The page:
An environmental insurance claim is simply the response and mitigation of an environmental issue or event paid for by an environmental insurance policy. Similar to an auto or home insurance claim, a company or individual purchases this type of policy to protect them in case a matter arises about their facility, operations, or property resulting in a regulatory requirement for investigation and remediation; forming the basis for a submitted claim. Such responses cost money, often a lot of it, and the environmental insurance policy is there to pay for the costs associated with the investigation and remediation of any environmental issues.
Any environmental issue can result in an environmental claim, so it is essential that you have the right policy in place to cover a particular claim. Typical issues or events include:
Insurance clients submit notice to the insurance company that an environmental issue occurred or was discovered which requires investigation and corrective action. The onus is on the client to provide sufficient information to substantiate a claim submittal. The insurance company reviews this information in their evaluation of coverage for the issue under the policy.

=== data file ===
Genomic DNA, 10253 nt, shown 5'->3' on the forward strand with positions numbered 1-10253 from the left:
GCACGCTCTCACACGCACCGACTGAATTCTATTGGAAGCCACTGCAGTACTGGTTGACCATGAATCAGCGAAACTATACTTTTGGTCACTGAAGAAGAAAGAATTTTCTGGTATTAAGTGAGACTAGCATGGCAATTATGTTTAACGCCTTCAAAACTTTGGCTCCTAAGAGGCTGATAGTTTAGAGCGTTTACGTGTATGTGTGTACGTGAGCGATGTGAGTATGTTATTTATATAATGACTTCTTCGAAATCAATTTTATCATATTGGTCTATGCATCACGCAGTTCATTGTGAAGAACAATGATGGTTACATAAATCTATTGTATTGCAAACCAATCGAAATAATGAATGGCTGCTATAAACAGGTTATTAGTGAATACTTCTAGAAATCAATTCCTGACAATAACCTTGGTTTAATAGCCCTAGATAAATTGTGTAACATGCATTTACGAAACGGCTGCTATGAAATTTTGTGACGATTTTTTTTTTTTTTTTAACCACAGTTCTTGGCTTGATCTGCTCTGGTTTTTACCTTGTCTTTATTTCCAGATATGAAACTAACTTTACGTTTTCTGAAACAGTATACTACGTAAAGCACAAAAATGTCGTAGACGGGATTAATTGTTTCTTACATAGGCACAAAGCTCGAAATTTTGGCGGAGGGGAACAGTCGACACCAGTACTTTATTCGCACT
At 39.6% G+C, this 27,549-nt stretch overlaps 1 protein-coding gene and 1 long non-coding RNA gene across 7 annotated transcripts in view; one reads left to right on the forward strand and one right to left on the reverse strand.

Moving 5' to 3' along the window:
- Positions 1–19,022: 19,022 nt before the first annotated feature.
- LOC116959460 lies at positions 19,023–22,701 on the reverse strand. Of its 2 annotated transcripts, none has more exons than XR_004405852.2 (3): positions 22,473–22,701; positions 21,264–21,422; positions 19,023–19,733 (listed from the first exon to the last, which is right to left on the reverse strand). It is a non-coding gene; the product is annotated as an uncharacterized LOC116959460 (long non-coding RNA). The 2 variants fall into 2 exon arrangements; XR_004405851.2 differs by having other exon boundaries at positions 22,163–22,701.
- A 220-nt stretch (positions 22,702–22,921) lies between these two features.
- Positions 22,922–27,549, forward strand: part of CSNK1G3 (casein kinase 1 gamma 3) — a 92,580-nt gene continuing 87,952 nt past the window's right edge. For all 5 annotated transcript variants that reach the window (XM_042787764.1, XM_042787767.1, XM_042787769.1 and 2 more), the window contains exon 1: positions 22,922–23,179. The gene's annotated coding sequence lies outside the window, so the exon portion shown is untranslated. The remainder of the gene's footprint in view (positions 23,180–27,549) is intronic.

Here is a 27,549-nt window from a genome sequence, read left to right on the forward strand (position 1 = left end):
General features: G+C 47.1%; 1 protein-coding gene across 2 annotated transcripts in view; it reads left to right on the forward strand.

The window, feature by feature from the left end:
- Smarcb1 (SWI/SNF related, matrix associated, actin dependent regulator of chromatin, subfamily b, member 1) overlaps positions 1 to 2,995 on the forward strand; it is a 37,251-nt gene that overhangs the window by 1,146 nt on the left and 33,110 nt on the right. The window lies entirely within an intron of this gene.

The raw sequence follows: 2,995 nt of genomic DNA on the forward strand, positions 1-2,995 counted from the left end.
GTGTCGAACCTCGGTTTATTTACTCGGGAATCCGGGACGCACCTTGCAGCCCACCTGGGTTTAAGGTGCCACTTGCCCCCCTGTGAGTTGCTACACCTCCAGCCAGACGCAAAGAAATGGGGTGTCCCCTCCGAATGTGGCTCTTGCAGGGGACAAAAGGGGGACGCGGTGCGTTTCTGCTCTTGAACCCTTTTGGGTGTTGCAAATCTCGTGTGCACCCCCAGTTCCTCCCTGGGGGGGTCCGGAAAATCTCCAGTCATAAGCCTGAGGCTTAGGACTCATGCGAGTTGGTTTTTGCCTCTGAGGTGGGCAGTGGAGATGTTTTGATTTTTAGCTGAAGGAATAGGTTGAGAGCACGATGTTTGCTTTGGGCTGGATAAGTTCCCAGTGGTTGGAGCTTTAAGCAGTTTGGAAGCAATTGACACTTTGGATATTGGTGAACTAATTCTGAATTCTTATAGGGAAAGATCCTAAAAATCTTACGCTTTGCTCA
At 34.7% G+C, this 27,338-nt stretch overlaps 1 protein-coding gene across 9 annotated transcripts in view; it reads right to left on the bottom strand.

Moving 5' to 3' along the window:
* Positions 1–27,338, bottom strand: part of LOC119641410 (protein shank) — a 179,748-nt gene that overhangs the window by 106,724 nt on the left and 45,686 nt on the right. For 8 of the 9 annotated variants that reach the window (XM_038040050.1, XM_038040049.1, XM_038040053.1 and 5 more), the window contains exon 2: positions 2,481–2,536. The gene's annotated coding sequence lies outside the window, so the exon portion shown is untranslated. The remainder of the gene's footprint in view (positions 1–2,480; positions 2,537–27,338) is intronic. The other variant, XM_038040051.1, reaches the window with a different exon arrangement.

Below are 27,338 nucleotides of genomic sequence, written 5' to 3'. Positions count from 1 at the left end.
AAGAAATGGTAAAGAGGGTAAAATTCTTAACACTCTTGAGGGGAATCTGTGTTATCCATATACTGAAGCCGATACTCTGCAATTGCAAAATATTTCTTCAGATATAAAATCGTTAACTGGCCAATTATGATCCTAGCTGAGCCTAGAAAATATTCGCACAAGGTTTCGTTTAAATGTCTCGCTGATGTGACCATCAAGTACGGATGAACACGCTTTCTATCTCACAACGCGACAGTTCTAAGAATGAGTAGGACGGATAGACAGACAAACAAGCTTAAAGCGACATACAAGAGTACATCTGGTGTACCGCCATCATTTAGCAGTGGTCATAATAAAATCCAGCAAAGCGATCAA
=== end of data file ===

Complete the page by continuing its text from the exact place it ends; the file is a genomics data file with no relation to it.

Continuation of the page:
When a new claim is submitted to the insurance company, the client must provide information that substantiates that an issue exists and that further investigation and corrective action is required. Often their substantiation consists of the initial technical details about the nature and extent of the environmental problem. Claims analysts generally have a strong legal background but may lack technical environmental expertise; this is when insurance support services become valuable. The following paragraphs summarize each step in the process and how SCS insurance support assists claims analysts through the process.
Once the insurance company receives a notice of claim, they determine whether the client’s policy provides coverage for the specific issue or event that constitutes the claim. A claims analyst evaluates the specifics of the claim to determine if the associated details and circumstances fall within the specifics of the client’s policy. If so, coverage is usually accepted. If not, coverage is generally denied.
SCS’s role is to provide an evaluation of the technical aspects of the claim so that the claims analyst can take the distilled facts and compare them against the specifics of the policy; often called a “Source and Timing” evaluation. Take, for example, an underground storage tank (UST) release at a gasoline station. In this example, free product (gasoline) is observed in an on-site monitoring well where no free product has previously or recently been identified.
The station owner or their environmental consultant reports the apparent new release to the regulator, and a confirmed discharge is recorded. The property owner than notifies the insurance company of a gasoline release to the environment.
As part of the “Source and Timing” evaluation, SCS’s insurance support reviews tank system leak detection and inventory records, tank system tightness testing records, previous groundwater monitoring data, reports of any earlier releases at the facility, and any other information or data about the facility and the subject release. The goal is to identify: